Thursday, October 20, 2011

Dáil TV and Oct 27 referendum

Just wondering, but could there be a connection between our "coming soon" Dáil TV channel and next week's referendum on Oireachtas Inquiries? I mean, without all the extra inquiries that a 'Yes' vote will allow, how will our representatives fill all the hours of the new channel? They can't very well allow us to see hours of the chamber empty and unused or even hours of 3 people sitting there listening to another drone on. Can they?

Tuesday, October 04, 2011

Church's influence over Irish education not what's often claimed

The Irish Times list of the 50 most powerful people in Irish education is interesting.

What really caught my eye, what really should get people talking about Irish education is the low listing of Fr Drumm - Chairman of the Catholic Schools Partnership - who is 30th and Archbishop Martin (36th). Apparently the Church doesn't have as much influence over Irish education as people like Ryan Tubridy would have us believe. As for Protestants or other religious groups - didn't make the list.

The head of Educate Together made the list - at 24, above anyone from any religion. Goes to show how certain perspectives are favored over others. That Educate Together is so high up the list demonstrates Labour's control over education.

Who else made the list? Many university heads (and ex-heads!), union heads, Department of Education mandarins. All of those groups have more influence over Irish education than does the Catholic Church. American money - multinational companies and philanthropist Chuck Feeney - is listed much higher in terms of power and influence than Fr Drumm and Archbishop Martin.

Next time someone talks about the Church's influence in our education system I'll cite this source as proof that its influence is nothing compared with loads of other interest groups.

Saturday, October 01, 2011

Catching Hell – a decent first draft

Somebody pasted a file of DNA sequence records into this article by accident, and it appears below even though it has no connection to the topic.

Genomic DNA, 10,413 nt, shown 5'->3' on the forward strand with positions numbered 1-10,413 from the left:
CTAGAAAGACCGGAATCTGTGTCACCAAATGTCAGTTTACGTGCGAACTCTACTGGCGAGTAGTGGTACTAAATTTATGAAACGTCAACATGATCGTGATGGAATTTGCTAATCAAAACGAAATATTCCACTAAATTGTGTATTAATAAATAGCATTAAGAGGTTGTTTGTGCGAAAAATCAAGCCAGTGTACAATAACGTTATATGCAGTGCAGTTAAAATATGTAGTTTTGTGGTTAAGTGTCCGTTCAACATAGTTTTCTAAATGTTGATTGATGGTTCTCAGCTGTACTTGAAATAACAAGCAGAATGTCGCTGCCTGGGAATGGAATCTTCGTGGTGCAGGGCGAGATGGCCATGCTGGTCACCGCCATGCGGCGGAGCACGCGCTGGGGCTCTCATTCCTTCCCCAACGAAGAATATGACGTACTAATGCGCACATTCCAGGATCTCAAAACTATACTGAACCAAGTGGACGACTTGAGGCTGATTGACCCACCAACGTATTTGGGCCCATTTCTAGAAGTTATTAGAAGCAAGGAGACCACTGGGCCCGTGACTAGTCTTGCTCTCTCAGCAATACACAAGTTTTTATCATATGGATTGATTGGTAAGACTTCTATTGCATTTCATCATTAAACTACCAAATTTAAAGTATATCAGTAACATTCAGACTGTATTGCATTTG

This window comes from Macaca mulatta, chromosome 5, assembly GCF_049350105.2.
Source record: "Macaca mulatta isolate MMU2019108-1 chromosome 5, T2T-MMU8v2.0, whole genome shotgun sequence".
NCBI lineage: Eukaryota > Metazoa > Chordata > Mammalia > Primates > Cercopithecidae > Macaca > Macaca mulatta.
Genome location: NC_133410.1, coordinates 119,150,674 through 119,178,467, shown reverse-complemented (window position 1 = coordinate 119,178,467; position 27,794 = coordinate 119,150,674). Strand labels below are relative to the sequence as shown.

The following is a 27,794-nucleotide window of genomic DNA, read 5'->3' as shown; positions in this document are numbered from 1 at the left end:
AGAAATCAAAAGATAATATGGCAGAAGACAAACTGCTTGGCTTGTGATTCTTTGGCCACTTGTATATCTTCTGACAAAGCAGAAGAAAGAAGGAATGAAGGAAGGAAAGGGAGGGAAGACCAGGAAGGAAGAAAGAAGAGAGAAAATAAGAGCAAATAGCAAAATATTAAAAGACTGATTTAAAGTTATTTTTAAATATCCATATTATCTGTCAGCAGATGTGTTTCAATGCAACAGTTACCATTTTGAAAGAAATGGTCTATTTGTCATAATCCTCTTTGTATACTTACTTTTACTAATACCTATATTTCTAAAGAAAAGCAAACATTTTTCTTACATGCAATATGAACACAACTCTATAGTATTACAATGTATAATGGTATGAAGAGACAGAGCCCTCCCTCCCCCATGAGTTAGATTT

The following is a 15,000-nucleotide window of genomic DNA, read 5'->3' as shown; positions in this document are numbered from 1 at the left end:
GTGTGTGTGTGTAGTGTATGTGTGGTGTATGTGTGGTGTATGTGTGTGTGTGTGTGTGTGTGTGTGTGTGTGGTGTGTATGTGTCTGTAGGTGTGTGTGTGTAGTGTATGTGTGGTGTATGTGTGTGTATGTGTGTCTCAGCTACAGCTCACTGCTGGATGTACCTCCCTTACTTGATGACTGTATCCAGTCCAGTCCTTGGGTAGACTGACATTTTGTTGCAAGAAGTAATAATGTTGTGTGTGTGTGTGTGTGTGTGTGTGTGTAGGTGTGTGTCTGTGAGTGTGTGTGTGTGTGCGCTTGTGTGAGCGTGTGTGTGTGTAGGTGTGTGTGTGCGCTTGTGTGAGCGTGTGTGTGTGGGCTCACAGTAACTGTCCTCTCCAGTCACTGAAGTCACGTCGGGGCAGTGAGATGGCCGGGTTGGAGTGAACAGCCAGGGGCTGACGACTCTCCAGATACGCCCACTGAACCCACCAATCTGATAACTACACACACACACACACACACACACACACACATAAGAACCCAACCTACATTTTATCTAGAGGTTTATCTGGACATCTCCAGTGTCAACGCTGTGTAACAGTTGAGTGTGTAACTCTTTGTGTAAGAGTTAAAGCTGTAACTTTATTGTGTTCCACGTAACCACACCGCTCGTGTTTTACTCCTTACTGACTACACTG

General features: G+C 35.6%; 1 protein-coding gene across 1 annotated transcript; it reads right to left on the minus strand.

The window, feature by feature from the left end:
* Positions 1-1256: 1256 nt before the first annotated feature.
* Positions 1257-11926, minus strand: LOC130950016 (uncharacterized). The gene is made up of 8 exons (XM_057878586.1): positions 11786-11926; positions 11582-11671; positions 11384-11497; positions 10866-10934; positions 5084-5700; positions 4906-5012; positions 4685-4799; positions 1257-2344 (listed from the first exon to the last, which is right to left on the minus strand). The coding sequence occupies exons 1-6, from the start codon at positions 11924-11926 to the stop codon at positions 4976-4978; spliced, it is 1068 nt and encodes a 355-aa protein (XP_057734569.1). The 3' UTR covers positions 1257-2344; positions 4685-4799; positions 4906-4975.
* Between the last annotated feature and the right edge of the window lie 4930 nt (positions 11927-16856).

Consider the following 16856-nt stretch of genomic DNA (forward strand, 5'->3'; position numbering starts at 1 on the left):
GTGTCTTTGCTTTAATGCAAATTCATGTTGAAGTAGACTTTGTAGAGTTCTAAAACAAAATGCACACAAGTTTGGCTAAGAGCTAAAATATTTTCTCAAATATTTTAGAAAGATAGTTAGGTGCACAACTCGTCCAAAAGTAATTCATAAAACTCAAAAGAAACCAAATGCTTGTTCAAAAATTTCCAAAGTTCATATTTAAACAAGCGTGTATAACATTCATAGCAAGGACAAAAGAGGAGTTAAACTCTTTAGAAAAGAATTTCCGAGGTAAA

First, I want to say that all sports fans will enjoy Catching Hell. You don't have to be a baseball fan to get something out of the ESPN (@ESPNAmerica) documentary.

Having said that, Catching Hell is far from flawless. It's part of the story, but ultimately incomplete. That the those who made the film didn't get the main subject – Steve Bartman – to talk to them isn't the primary flaw.

No, the biggest problem I have is with the non-participation of the Chicago Cubs. To my mind the biggest culprits in the story were the Cubs. The Cubs – the players, the manager and those in the front office – allowed Bartman to be turned into a villain. They let it happen. In fact, they caused it to happen.

We got a short interview with the lead supporting actor in this play, Moises Alou, but that was unsatisfactory too. He was never asked if he felt that he could have done more to save Bartman from the fans' ire I wanted to know if looking back at it if he wishes he'd done or said something more.

Other than Eric Karros we heard nothing from anyone else associated with the Cubs. Why?

Maybe they know now that they should have said or done more for Bartman. Maybe they're ashamed. Or maybe they defiantly believe that Bartman did really cost them Game 6 of the NLCS and maybe they still blame him. Whatever the players, manager and front office folks feel today is still a mystery.

There are other problems with the documentary. At two hours it's too long thanks to an excessive amount of Boston Red Sox stuff. It's unnecessary for the story. And as for the lengthy theological treatise on scapegoats ... that should have been cut to a sentence. Without Bartman, without his friends or family, without the Cubs an hour would have been better.

It's too good a story to remain only partially told.